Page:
After a tour of the new house and some friendly banter we headed out to Skaha. On the way there it was pouring down rain and when we arrived at the new parking lot things were looking pretty grim. The new parking lot, on the other hand, appears quite the hotspot for parking and now cuts the Skaha approach in half which is a huge plus. I have always had a true love hate thing for the Skaha approach. Damn those stairs and their fitness!
Despite the weather, we ended up heading to the Great White Wall and found ourselves having a pretty good time. If you have never been to Skaha, it is more than a good time. The routes here are jammed packed with good holds and always seem to get you feet thinking. If I had the chance, I would stay here for a whole season and climb everything. Marek and I had not been sport climbing in years, so we were sticking to the short routes and still getting pumped like crazy. We ended up climbing most of the afternoon until Marek went down after a rogue boulder busted up his leg. After climbing, we all headed back to Marek's to have some sweet sweet moose stew that was brewing at home thanks to Clara. All and all a great day!
This morning I woke up early and called Ben because I wanted to see what the bouldering scene was like around Kelowna. Ben brought us to a place called Pebble Beach that was host to a handful of good problems situated right next to Okanagan Lake. The place doesn't have much but some of the problems were really great. I stuck to most of the easy stuff while Ben bounced around climbing all over. Here are a few pictures of Ben crushing and the local art scene.
That pretty much sums up the weekend. Looks like the weather might cooperate with us for some bouldering after work on wednesday. Any takers?
Friday, April 10, 2009
Week two in Font started off with sunny weather and a well needed rest day. Brent and Tim came down with the cold that Marek had the week before and everyone's skin was thinning because of all the wet weather and the sandpaper slopers. Despite all the dirty looks from Gord, I put myself in quarantine from the rest of the group. This proved difficult while sharing a van with five guys but it had to be done. I couldn't risk getting a cold on my vacation. However, I think Gord was secretly still licking my cutlery and spitting in my water.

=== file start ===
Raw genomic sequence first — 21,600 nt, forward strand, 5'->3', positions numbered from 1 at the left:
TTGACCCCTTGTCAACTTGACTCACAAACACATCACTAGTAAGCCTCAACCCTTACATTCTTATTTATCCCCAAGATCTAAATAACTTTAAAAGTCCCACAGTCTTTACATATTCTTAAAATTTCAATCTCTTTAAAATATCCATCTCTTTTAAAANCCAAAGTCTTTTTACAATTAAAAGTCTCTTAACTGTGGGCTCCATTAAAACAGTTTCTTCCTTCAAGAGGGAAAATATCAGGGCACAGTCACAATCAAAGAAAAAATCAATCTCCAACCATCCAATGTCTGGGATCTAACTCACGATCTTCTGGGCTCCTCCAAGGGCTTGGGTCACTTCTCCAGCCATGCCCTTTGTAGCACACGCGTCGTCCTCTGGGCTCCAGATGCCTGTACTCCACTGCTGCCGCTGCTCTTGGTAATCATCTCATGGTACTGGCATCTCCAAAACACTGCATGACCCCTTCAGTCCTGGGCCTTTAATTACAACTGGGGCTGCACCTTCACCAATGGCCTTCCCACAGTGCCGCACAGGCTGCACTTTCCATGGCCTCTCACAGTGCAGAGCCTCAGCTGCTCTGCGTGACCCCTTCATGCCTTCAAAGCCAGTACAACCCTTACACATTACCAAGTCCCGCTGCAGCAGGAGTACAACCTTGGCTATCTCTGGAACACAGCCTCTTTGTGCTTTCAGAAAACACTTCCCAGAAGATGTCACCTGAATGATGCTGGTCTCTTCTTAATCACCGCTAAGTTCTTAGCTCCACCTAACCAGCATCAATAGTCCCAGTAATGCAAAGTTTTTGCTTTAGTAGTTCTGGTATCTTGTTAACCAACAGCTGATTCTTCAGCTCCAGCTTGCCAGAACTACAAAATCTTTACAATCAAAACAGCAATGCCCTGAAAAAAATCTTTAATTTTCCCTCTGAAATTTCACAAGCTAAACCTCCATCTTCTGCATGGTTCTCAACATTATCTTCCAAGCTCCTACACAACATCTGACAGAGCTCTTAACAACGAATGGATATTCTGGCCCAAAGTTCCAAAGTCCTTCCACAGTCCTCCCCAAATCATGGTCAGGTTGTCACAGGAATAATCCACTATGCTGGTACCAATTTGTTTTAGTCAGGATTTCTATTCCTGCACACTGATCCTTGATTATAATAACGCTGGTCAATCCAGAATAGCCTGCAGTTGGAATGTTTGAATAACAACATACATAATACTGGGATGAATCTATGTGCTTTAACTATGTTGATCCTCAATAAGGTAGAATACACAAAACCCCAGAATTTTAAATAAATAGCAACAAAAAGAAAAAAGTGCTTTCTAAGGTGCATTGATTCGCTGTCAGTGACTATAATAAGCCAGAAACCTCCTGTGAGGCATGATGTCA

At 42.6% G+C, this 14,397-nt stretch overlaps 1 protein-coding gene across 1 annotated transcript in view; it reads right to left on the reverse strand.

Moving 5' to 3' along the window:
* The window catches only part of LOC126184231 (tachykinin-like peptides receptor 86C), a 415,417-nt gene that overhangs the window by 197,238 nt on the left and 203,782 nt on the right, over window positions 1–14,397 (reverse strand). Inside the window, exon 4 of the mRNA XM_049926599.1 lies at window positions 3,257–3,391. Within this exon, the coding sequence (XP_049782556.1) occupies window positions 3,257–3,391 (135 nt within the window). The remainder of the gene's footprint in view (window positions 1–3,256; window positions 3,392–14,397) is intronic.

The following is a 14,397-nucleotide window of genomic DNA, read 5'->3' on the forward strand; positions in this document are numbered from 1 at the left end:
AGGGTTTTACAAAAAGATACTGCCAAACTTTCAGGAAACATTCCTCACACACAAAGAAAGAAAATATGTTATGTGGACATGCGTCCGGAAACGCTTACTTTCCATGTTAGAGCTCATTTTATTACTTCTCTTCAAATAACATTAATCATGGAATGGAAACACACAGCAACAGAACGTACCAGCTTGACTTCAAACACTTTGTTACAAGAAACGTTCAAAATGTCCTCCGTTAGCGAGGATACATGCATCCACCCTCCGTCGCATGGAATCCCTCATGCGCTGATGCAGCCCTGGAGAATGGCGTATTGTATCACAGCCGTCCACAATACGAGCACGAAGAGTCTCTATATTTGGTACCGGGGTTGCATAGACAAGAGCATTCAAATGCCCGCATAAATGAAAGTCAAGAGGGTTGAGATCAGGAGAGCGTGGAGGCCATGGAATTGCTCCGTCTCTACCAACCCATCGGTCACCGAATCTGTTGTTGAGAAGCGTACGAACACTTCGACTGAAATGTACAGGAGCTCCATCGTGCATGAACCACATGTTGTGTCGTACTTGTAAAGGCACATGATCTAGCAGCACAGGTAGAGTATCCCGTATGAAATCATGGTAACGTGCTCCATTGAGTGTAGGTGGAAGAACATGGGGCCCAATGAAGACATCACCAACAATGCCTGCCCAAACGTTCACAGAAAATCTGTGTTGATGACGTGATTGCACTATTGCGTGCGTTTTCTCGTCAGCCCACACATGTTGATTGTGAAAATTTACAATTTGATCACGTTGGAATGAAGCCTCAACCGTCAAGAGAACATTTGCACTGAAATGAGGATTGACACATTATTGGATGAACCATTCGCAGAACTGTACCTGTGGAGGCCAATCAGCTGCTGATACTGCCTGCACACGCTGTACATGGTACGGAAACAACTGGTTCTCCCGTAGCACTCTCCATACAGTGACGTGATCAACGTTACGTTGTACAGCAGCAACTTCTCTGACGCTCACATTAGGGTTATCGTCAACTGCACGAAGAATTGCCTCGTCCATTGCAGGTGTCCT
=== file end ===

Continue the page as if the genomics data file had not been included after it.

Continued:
Would you want this guy licking your cutlery?
After growing new skin, I thought it necessary to make another trip back to the Franchards. TD wanted to have a couple goes on Karma and I wanted to try my luck on El Poussay and a few of the sweet problems in the back of Isatis including L'Aroche Coeur and El Poussif. I ended up going back to Isatis two more times because of all the rad problems (and because it rained on me the first time). I think Isatis is one of my favorite areas in Font. It's got a great red circuit and the holds on the boulders are different than other areas. To end our time here, we went to check out the Rainbow Rocket dyno. This thing is huge. No one made the catch this time around but both Peter and Neil came close.
Neil making knee bars look easy on L'Aroche Coeur
In Font, its all paparazzi and big crowds when your climbing the big stuff. Neil getting celebrity on L'Aroche Coeur
TD fighting sickness to wrestle with Karma
A trip to Font would not be complete without going into Paris at least one time. I ended up heading to Paris on a rest day with Peter and his girlfriend Veronica. We ended up trying to get in the Louve but a lot of it was closed because of the strike so we hit up some classic tourists spots like Notre Dame and Le Sacre Coeur. walking around the streets of Paris is pretty rad because of all the crazy styles and the cool buildings. Parisians are pretty crazy with their styles and they certainly put North Americans to shame. I think the trick is in a good pair of shoes and big collar jackets.
Clean guy in the city.
So that it is for week two. A bunch of climbing in the main areas with great temps and the sun shining down on the forest canopy. At the end of week one I thought to myself 'Font is a little hard!" and at the end of week two I thought 'Do I even know how to climb anymore?'. Font was handing my ass to me over and over again and despite the constant ego beatings I was loving every minute of the climbing. This is a place where it feels absolutely wrong to have a rest day. Stay tuned for week three!